Trade receivables due from two school districts accounted for approximately 17.9% and 14.9%, respectively, of the Company’s trade receivables as of May 31, 2010. The same clients accounted for approximately 14.4% and 17.8%, respectively of the Company’s trade receivables as of August 31, 2009.

7.  Accrued Liabilities
 
At May 31, 2010 and August 31, 2009, accrued liabilities consisted of the following (in thousands):
 
   
May 31, 2010
   
August 31, 2009
 
Accrued payroll
  $ 2,063     $ 2,559  
Accrued commissions
    418       586  
Accrued state sales taxes
    72       74  
Accrued third-party service fees
    101       72  
Other accrued expenses
    2,989       3,432  
    $ 5,643     $ 6,723  
 
 
17

 
 
8.  Long-Term Debt
 
At May 31, 2010 and August 31, 2009, the Company’s long-term debt consisted of the following (in thousands):
 
   
May 31,
   
August 31,
 
   
2010
   
2009
 
             
5% subordinated note payable to DARR Global Holdings, Inc.
  $ 82     $ 345  
8% subordinated note payable to Mr. Siva Natarajan
    -       410  
6% subordinated note payable to Former Shareholders of KOAN-IT
    -       458  
Total debt
    82       1,213  
Less current portion
    (82 )     (1,213 )
Long-term debt, net of current portion
  $ -     $ -  
 
9.  Related Party Transactions

One of the Company’s facilities is leased under a non-cancelable operating lease agreement with an entity that is owned by a former director and current officer of the Company and their related family members. During the three months ended May 31, 2010 and 2009, the Company recorded expense under this lease totaling $52,000 and $47,000, respectively. During the nine months ended May 31, 2010 and 2009, the Company recorded expense under this lease totaling $155,000 and $137,000, respectively. The facilities consist of office and warehouse space totaling 42,480 square feet located in Springfield, New Jersey.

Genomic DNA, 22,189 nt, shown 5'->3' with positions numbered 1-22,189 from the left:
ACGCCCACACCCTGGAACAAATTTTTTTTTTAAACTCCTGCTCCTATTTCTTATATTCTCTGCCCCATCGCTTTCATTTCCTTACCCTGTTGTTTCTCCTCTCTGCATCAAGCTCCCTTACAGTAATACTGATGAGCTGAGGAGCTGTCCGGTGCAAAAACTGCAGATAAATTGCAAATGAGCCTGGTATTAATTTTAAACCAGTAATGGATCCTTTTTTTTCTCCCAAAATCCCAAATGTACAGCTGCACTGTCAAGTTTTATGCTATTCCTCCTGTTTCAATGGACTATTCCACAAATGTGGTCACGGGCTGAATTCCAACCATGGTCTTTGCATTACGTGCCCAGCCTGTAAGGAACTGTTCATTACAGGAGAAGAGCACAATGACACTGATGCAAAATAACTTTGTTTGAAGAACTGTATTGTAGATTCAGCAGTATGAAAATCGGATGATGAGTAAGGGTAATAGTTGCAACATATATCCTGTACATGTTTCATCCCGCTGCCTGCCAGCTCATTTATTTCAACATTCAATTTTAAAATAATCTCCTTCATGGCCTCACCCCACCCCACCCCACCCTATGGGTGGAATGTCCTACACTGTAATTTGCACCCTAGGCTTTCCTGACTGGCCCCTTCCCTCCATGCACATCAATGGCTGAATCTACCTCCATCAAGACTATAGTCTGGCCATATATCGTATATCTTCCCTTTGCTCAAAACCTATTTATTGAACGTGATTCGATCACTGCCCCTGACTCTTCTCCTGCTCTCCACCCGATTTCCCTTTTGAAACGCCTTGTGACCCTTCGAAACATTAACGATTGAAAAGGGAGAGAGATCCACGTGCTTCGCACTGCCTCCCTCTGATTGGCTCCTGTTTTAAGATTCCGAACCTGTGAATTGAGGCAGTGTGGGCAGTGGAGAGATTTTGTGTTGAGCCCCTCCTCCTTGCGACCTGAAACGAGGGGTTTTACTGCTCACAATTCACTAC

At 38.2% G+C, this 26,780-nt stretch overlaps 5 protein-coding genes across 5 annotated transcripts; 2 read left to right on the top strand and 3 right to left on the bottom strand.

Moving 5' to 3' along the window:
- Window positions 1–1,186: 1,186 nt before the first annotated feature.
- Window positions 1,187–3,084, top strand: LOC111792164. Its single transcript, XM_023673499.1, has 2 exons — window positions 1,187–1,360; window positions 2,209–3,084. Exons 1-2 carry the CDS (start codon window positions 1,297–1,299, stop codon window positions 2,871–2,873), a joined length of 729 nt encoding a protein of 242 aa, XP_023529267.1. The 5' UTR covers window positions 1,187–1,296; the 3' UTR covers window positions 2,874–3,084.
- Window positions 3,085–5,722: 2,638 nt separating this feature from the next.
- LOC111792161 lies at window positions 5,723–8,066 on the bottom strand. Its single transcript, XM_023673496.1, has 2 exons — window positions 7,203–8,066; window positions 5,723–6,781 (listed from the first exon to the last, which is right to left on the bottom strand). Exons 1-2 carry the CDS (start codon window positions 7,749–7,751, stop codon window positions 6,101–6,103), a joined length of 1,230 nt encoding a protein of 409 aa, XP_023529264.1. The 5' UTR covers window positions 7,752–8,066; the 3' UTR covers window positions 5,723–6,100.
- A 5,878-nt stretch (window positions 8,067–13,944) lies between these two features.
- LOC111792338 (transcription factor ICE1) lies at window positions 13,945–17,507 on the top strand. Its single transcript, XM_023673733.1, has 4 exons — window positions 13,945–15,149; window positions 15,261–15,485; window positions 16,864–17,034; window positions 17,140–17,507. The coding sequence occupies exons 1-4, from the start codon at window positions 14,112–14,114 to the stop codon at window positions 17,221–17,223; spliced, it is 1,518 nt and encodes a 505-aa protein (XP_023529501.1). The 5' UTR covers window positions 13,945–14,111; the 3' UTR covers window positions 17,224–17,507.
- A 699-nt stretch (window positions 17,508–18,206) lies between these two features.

The Company occupies approximately 36,000 square feet of office and warehouse space in a 70,000 square-foot building in Suwannee, GA. This space is leased from GS&T Properties, LLC, in which an officer of the Company is a passive investor with an approximately 10% equity interest. The current lease term is through November 2014 with monthly rent of $21,000. During the three months ended May 31, 2010 and 2009, the Company recorded expense under this lease totaling $50,000 and $47,000, respectively. During the nine months ended May 31, 2010 and 2009, the Company recorded expense under this lease totaling $150,000 and $142,000, respectively.

In conjunction with the acquisition of eBAS/Aveeva, the Company entered into a lease for approximately 20,000 square feet of office space in Fremont, California.  This space is leased from the spouse of an officer of eBAS/Aveeva.  The lease term is through August 31, 2011 with a monthly rent of $20,000. In March 2009, the Company subleased a portion of the building for a monthly rent of $3,000 on a month-to-month basis, which was terminated effective February 1, 2010. During the three months ended May 31, 2010 and 2009, the Company recorded expense under this lease totaling $60,000 and $53,000, respectively. During the nine months ended May 31, 2010 and 2009, the Company recorded expense under this lease totaling $168,000 and $173,000, respectively.